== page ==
Just prior to Runanga is the Coultard/Hall Memorial. This was the scene of the Runanga Payroll Robbery 9th November 2017. The pay car left Greymouth that morning with the wages and salaries of the miners which totalled almost 4k. Just as the car was about to turn the corner it ran into an obstruction in the middle of the road. The driver Coultard got out of the car in order to remove the obstruction and at that moment a masked man appeared from the bush shouting, “Hands-Up” before firing at Coultard. He died at the scene. The robber then ran to the car and asked for the cash but Hall, who was the mine’s clerk refused to obey and fired two shots from a revolver he carried. The robber shot Hall from close range-so close that Hall’s clothes were on fire when he was tended to after the robbery. James was fired upon by the robber and was hit in the thigh and behind. The robber secured the money before making his escape across the railway lines and out of sight.

Runanga

The township of Runanga was formed in 1904 as a coal mining town. Prior to forming of Runanga the area was covered in native bush but the houses which were built to house the mine workers were built with the timber of the trees which were felled to make way for the township. The town prospered with the opening of several coal mines in the area. A railway line between Greymouth and Runanga was built to transport the coal out of the area. The train also operated passenger services. Runanga had its own train station as did Rerenui which was close to where one of the mines was operating.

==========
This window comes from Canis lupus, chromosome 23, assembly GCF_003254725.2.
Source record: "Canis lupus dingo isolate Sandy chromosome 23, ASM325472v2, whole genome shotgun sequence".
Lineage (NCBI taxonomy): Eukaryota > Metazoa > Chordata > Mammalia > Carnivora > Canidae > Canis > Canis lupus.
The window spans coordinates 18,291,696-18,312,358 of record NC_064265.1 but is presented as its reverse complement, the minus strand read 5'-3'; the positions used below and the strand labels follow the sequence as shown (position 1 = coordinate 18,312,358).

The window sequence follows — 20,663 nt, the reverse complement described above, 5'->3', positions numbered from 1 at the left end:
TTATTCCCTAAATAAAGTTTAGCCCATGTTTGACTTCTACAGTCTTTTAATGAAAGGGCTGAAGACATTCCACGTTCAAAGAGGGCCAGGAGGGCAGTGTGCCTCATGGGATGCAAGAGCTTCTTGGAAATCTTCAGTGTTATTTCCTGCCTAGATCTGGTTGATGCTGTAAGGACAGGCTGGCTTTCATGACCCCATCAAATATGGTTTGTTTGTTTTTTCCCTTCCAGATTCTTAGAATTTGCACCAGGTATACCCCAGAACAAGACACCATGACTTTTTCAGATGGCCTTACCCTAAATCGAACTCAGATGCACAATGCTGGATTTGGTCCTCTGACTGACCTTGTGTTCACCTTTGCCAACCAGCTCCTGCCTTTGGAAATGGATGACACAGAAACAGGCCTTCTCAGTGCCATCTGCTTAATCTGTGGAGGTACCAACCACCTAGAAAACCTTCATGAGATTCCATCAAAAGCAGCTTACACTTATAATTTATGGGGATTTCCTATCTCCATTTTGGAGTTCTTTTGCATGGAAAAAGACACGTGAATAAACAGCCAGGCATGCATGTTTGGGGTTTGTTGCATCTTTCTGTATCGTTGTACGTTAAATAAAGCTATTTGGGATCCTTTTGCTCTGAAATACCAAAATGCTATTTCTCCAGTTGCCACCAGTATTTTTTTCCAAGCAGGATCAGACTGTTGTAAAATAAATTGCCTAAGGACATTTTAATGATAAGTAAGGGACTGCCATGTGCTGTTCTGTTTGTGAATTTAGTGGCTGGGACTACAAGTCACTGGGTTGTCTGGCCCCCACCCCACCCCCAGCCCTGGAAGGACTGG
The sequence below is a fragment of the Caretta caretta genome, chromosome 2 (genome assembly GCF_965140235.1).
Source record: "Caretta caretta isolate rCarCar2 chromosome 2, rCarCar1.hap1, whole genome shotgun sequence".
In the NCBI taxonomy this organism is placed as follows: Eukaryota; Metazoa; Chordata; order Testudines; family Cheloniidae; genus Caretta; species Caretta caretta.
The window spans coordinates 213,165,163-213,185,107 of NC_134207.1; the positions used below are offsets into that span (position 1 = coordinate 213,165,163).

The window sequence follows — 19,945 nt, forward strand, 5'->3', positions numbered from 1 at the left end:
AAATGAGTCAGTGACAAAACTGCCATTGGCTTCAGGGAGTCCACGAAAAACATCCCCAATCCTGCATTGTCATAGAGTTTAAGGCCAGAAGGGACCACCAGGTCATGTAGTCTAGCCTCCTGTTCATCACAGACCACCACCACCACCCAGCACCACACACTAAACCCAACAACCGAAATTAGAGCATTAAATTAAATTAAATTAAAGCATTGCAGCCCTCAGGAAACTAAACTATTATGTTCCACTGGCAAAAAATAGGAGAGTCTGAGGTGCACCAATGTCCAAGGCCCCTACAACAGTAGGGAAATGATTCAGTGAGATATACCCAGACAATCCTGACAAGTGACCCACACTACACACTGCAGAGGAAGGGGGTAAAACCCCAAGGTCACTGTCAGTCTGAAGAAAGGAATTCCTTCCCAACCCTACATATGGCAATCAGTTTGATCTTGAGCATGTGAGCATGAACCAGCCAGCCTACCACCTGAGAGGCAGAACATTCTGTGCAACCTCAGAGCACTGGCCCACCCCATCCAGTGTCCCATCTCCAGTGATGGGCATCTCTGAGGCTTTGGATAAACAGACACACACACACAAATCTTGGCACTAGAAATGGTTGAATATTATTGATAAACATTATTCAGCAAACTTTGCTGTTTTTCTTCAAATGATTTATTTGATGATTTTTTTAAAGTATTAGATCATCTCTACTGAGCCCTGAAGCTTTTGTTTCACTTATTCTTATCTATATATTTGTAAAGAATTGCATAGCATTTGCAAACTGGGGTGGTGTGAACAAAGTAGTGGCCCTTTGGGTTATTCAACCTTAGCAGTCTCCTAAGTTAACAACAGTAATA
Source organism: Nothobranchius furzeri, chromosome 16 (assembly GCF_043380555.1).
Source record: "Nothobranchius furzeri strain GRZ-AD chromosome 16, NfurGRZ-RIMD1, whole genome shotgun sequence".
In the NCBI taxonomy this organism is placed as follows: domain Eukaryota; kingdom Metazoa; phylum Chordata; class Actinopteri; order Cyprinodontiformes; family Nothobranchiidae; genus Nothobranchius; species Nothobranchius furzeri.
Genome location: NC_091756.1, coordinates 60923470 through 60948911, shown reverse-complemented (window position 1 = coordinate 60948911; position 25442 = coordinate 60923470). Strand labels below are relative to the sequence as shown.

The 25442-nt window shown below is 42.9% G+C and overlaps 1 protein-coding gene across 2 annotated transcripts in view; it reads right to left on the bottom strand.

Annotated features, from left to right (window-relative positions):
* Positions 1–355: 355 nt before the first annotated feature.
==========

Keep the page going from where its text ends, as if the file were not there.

Your Camping Hacks in Real Life!

Say the word, “camping” and what do you think? Bugs? Cold weather? Being uncomfortable? Rain? Which of those things do you automatically connect with the word, “camping”? If you chose any of those as the reason for not camping out, you might want to rethink that.

Any and all of those can be changed for you, in a few minutes, after you finish reading this article. Take, “bugs”, for instance. Just because you decide to go camping, that doesn’t mean that you will see a bug or any bug, for that matter. Yes, indeed, you can probably go camping for a day or even a couple of days without seeing any bugs. New idea, correct? How does one go camping and not see bugs? Don’t look! Just kidding. Seriously, I have been on hundreds of camping trips and I have taken many camping adventures without seeing even one bug. And I was looking for the bugs. Even though I believe that bugs belong outdoors, I never want to see any bugs while I am out camping. The way you solve the bug problem is first, by knowing your camp ground. It is by experience that one gains knowledge. And it is by experience that one avoids bugs while camping out. So, here are a few suggestions if you are the type that wants to avoid bugs while camping out.